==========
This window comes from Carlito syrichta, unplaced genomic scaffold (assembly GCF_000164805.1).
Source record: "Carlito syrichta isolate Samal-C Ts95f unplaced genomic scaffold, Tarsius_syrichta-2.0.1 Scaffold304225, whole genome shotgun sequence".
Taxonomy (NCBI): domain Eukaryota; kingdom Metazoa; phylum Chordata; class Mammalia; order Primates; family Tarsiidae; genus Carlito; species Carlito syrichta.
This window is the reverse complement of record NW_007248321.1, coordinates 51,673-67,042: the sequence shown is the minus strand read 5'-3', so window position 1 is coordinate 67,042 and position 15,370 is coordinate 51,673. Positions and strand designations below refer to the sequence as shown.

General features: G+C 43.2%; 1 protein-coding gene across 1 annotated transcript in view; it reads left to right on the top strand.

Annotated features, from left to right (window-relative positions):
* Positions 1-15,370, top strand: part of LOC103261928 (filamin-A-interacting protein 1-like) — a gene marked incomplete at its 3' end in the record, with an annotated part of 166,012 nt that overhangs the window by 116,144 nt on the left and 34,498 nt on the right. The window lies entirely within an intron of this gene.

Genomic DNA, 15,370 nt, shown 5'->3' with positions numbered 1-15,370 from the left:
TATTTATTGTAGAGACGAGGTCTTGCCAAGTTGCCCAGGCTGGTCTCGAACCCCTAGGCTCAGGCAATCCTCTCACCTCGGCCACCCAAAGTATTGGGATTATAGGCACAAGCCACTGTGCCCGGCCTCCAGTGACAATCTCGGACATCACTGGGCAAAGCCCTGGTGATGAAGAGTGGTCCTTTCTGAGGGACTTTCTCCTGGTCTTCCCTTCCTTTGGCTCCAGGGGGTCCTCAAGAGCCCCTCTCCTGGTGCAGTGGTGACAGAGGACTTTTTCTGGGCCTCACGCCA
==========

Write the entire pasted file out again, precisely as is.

This window comes from Carlito syrichta, unplaced genomic scaffold (assembly GCF_000164805.1).
Source record: "Carlito syrichta isolate Samal-C Ts95f unplaced genomic scaffold, Tarsius_syrichta-2.0.1 Scaffold304225, whole genome shotgun sequence".
Taxonomy (NCBI): domain Eukaryota; kingdom Metazoa; phylum Chordata; class Mammalia; order Primates; family Tarsiidae; genus Carlito; species Carlito syrichta.
This window is the reverse complement of record NW_007248321.1, coordinates 51,673-67,042: the sequence shown is the minus strand read 5'-3', so window position 1 is coordinate 67,042 and position 15,370 is coordinate 51,673. Positions and strand designations below refer to the sequence as shown.

General features: G+C 43.2%; 1 protein-coding gene across 1 annotated transcript in view; it reads left to right on the top strand.

Annotated features, from left to right (window-relative positions):
* Positions 1-15,370, top strand: part of LOC103261928 (filamin-A-interacting protein 1-like) — a gene marked incomplete at its 3' end in the record, with an annotated part of 166,012 nt that overhangs the window by 116,144 nt on the left and 34,498 nt on the right. The window lies entirely within an intron of this gene.

Genomic DNA, 15,370 nt, shown 5'->3' with positions numbered 1-15,370 from the left:
TATTTATTGTAGAGACGAGGTCTTGCCAAGTTGCCCAGGCTGGTCTCGAACCCCTAGGCTCAGGCAATCCTCTCACCTCGGCCACCCAAAGTATTGGGATTATAGGCACAAGCCACTGTGCCCGGCCTCCAGTGACAATCTCGGACATCACTGGGCAAAGCCCTGGTGATGAAGAGTGGTCCTTTCTGAGGGACTTTCTCCTGGTCTTCCCTTCCTTTGGCTCCAGGGGGTCCTCAAGAGCCCCTCTCCTGGTGCAGTGGTGACAGAGGACTTTTTCTGGGCCTCACGCCA